Staining of fluid-catalytic-cracking catalysts: Localising Brønsted acidity within a single catalyst particle

Inge L.C. Buurmans, Javier Ruiz-Martínez, Sanne L. Vana Leeuwen, David Vana Dera Beek, Jaap A. Bergwerff, William V. Knowles, Eelco T.C. Vogt, Bert M. Weckhuysen

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34 Scopus citations

Abstract

A time-resolved in situ micro-spectroscopic approach has been used to investigate the Brønsted acidic properties of fluid-catalytic-cracking (FCC) catalysts at the single particle level by applying the acid-catalysed styrene oligomerisation probe reaction. The reactivity of individual FCC components (zeolite, clay, alumina and silica) was monitored by UV/Vis micro-spectroscopy and showed that only clay and zeolites (Y and ZSM-5) contain Brønsted acid sites that are strong enough to catalyse the conversion of 4-fluorostyrene into carbocationic species. By applying the same approach to complete FCC catalyst particles, it has been found that the fingerprint of the zeolitic UV/Vis spectra is clearly recognisable. This almost exclusive zeolitic activity is confirmed by the fact that hardly any reactivity is observed for FCC particles that contain no zeolite. Confocal fluorescence microscopy images of FCC catalyst particles reveal inhomogeneously distributed micron-sized zeolite domains with a highly fluorescent signal upon reaction. By examining laboratory deactivated FCC catalyst particles in a statistical approach, a clear trend of decreasing fluorescence intensity, and thus Brønsted acidity, of the zeolite domains is observed with increasing severity of the deactivation method. By comparing the average fluorescence intensities obtained with two styrenes that differ in reactivity, it has been found that the Brønsted acid site strength within FCC catalyst particles containing ZSM-5 is more uniform than within those containing zeolite Y, as confirmed with temperature-programmed desorption of ammonia. Colouring acidity: Confocal fluorescence microscopy combined with an acid-catalysed probe reaction has led to the successful determination of the Brønsted acid sites within individual fluid-catalytic-cracking (FCC) catalyst particles. Zeolite domains are inhomogeneously distributed within the catalyst particles (see scheme; scale bars=10a μm). Deactivated FCC catalyst particles show a gradual decrease in Brønsted acidity. Copyright © 2012 WILEY-VCH Verlag GmbH & Co. KGaA, Weinheim.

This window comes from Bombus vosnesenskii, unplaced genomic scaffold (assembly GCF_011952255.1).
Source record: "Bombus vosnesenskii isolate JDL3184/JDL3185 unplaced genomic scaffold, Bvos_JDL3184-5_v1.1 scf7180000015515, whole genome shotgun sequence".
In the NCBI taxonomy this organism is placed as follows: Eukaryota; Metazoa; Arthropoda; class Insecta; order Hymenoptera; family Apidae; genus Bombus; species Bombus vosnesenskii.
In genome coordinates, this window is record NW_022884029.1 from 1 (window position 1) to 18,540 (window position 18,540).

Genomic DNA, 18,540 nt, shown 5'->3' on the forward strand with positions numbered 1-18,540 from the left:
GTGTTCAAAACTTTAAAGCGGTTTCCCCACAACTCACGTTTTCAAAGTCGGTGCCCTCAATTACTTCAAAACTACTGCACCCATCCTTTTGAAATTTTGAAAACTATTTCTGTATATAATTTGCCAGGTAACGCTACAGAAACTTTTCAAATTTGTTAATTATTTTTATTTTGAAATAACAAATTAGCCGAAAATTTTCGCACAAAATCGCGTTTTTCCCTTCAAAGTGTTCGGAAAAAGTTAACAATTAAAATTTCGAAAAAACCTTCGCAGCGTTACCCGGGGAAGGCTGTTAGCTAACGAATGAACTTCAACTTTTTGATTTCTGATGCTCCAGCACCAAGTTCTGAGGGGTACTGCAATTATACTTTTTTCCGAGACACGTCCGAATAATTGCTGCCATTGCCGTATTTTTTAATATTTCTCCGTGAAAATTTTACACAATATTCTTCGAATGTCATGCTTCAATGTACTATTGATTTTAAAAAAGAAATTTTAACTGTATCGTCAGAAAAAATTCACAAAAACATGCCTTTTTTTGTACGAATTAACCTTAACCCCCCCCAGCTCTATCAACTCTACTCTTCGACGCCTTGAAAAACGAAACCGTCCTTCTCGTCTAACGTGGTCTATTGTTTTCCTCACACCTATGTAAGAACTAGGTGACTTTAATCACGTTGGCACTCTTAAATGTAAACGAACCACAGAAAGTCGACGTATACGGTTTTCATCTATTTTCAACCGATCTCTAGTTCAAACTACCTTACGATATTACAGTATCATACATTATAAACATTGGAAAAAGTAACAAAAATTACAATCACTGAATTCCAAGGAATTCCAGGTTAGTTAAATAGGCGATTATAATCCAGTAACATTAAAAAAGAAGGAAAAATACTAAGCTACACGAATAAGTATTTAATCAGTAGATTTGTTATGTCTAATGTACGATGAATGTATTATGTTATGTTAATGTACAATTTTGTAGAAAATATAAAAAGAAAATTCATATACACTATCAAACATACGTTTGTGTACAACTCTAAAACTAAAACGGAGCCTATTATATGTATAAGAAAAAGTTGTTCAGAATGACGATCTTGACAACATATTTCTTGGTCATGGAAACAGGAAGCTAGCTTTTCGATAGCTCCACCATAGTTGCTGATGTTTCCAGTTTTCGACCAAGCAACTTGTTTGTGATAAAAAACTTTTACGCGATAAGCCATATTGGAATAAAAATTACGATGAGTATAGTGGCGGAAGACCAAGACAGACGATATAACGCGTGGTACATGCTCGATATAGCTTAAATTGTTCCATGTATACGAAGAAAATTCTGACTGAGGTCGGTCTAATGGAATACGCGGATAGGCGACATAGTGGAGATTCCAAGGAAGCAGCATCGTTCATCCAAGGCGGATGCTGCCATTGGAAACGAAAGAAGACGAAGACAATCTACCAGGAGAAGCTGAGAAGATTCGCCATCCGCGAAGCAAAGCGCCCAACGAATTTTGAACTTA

Original languageEnglish (US)
JournalChemistry - A European Journal
Volume18
Issue number4
DOIs
StatePublished - Jan 23 2012
Externally publishedYes

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